Ted Kooser steps down as editor after launching American Life in Poetry 15 years ago
In August this year, Ted Kooser announced that he would be retiring as editor of American Life in Poetry at the end of 2020. The award-winning poet, author, and editor Kwame Dawes will take over in January 2021.
As US poet laureate from 2004-06, Kooser created the column, to return poetry to newspapers after seeing it disappear over the years. After only eight months of curating the column, American Life in Poetry was reaching 1.5 million readers a week. During his years as editor, Kooser received a Pulitzer prize in 2005 for Delights & Shadows and many other awards and distinctions.
“Ted’s selections still resonate like his first, ‘Neighbors’ by David Allan Evans,” said Sarah Whitcher, media and marketing director of the Poetry Foundation. “The poem set the tone for the next 15 years, giving us an intimate look at the American experience. We look forward to building upon the archive, and expanding perspectives and contributors, under the leadership of Kwame Dawes.”
The column is free for any media outlet to pick up and carry online or in print and has grown to an annual readership of 400 print columns and 20,000 weekly newsletter subscribers – including Write Out Loud. Kooser said: “I hope our readers are not nearly as wary or even terrified of poetry as they were before we began showing them poems that weren’t problems that had to be solved, but were there to enjoy.”
Kwame Dawes said: “What Ted Kooser has given to us with American Life in Poetry is a wonderful insight into what gifted American poets are writing. Ted’s efforts, in so doing, have presented me with a tremendous challenge for the future—how to celebrate the ways that our best poets manage to capture the democratic idea of America through poems that have value and meaning for as broad a cross-section of readers as can be imagined.”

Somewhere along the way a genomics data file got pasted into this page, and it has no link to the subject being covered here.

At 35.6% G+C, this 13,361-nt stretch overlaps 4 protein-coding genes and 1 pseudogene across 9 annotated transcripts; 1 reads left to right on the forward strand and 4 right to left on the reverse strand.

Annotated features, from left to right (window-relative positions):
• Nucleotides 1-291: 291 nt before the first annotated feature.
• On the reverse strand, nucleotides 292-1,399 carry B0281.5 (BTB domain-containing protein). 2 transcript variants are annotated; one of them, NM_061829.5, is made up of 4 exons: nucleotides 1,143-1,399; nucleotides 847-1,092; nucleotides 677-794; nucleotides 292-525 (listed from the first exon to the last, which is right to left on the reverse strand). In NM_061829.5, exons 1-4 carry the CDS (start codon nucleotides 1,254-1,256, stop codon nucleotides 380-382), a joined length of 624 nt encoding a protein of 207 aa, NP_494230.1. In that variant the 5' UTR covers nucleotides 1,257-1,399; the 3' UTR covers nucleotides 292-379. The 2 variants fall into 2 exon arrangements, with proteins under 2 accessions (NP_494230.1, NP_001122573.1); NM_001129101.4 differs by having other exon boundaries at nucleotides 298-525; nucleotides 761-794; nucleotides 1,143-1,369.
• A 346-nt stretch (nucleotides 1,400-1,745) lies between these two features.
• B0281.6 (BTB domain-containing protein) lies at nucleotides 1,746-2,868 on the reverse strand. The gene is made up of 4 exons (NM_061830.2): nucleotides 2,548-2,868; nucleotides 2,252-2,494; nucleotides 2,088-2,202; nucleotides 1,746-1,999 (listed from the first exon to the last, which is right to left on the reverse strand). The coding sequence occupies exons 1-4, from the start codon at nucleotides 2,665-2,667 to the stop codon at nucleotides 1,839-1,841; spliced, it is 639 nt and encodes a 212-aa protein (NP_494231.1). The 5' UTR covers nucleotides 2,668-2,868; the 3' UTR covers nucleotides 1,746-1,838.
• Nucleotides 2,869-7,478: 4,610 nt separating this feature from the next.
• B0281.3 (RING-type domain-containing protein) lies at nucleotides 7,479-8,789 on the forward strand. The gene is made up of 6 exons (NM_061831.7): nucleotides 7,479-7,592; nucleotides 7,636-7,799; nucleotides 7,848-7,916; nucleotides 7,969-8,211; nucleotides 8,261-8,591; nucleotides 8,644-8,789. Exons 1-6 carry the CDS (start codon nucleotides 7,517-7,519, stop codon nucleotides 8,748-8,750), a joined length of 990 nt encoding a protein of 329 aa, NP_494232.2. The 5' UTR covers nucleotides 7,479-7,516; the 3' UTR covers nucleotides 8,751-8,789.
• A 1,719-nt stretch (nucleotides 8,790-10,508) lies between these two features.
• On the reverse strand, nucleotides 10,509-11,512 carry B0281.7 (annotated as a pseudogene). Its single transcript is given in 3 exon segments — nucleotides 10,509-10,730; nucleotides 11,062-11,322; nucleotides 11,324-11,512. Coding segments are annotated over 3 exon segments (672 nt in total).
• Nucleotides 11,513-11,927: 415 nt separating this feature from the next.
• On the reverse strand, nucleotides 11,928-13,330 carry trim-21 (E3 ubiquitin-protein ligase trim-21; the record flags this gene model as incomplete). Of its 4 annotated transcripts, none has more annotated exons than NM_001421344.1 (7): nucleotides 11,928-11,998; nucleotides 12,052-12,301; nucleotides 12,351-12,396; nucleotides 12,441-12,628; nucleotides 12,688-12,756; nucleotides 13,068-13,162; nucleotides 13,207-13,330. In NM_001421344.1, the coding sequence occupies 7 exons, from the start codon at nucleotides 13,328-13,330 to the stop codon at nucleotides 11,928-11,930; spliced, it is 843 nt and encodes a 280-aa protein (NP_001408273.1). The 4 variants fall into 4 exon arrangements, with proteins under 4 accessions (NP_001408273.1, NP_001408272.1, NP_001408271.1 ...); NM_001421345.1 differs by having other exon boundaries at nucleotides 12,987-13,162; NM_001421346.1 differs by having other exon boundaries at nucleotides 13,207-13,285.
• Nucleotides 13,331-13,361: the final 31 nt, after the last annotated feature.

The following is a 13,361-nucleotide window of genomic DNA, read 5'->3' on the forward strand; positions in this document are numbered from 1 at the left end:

The Poetry Foundation has said of Kooser: “Ted Kooser is known for his poetry and essays that celebrate the quotidian and capture a vanishing way of life. Populated by farmers, family ancestors, and heirlooms, Kooser’s poems reflect his abiding interest in the past while offering clear-eyed appraisal of its hardships.” His collections of poetry include Delights and Shadows (2004), Flying at Night: Poems 1965-1985 (2005), Splitting an Order (2016), and Kindest Regards: New and Selected Poems (2018). Kooser’s other publications, including The Poetry Home Repair Manual: Practical Advice for Beginning Poets (2005) and Writing Brave and Free (2006), offer help to aspiring poets and writers, both in the guise of practical writing tips and essays on poetry, poets, and craft.
Kooser, who is aged 80, has said: “I write for other people with the hope that I can help them to see the wonderful things within their everyday experiences. In short, I want to show people how interesting the ordinary world can be if you pay attention.”
Born in Ghana in 1962, Kwame Dawes spent most of his childhood in Jamaica. As a poet, he is profoundly influenced by the rhythms and textures of the country, citing in a recent interview his “spiritual, intellectual, and emotional engagement with reggae music”. His book Bob Marley: Lyrical Genius (2007) remains the most authoritative study of the lyrics of Bob Marley. His poetry collections include Wisteria: Poems From the Swamp Country (2006), Impossible Flying (2006), Back of Mount Peace (2009), Hope’s Hospice (2009), Wheels (2011), Duppy Conqueror: New and Selected Poems (2013), and City of Bones: A Testament (2017). His honours and award include the Forward prize for best first collection for Progeny of Air (1994). Among the posts he holds, he is associate poetry editor of Peepal Tree Press in the UK.